Wednesday, January 27, 2016

Beautiful Ruins, Beautifully Preserved

On a hilltop overlooking the Patapsco River Valley, stabilized ruins sit serenely in a park just above Ellicott City. I've known vaguely that these are the former Patapsco Female Institute, which was founded in 1837 as an elegant finishing school for young women. Despite living in Ellicott City for almost two decades now, only recently did I finally explore the ruins.

The school operated until 1891. Since then, the buildings served as a private residence twice, as well as a hotel and theater. Since 1966 the building has been under the care of the 'Friends of the Patapsco Institute.' Now, the Patapsco Female Institute (PFI) most often serves as a popular wedding venue and an annual haunted house. Supposedly it's haunted, but the sense when I toured the site was of peace and beauty.

Regular readers of the blog know I love me a good ruin. A trip to Ireland last April only wet my appetite! (And yes, that trip is likely to show up in this blog!) I've known about the PFI for years, but it was in pursuit of an Ingress mission (Ingress is a game played on mobile phones, which imposes a virtual world of portals in a scenario of benevolent (or is it?) alien invasion on real world landmarks) that brought us to the park on an October Saturday. It's a good time to go -- the trees are gorgeous!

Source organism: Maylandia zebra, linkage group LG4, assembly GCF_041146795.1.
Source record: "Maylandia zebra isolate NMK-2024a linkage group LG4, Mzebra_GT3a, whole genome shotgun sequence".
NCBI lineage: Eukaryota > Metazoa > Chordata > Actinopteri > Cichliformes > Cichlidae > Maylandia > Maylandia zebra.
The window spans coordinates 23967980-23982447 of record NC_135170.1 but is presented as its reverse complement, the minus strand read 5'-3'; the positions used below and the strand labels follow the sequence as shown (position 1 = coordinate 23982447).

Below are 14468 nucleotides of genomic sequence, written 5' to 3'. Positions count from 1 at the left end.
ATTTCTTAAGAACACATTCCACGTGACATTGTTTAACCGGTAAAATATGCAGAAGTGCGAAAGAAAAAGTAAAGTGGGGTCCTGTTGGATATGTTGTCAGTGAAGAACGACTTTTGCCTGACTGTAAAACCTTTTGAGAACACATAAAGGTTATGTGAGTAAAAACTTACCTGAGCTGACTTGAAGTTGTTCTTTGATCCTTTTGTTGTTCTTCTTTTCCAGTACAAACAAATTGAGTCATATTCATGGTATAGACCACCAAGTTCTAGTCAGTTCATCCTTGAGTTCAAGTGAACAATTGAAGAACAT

The day we were there, autumn foliage in Howard County was at its peak. Looking
through the windows of the former chapel onto the gorgeous trees outside
created an illusion of stained glass windows.

A steel frame inside the ruins stabilizes it from further deterioration; deck-like flooring on the "first floor" allows you to walk around inside on the first level; the basement is paved with brick. A skin of concrete on the inside protects the walls as well as shows where stairs climbed between the levels.

The granite faced, Greek revival structure housing 100 students was built on 12 acres of land in what was then called Ellicott's Mills (it didn't get renamed Ellicott City until much later). Its proximity to the B&O Railroad and the National Pike made it an attractive location. A waterworks, greenhouse, servant's quarters, and facilities for male teachers were built on the grounds. Classes consisted of Latin, mathematics, music, religion, and philosophy.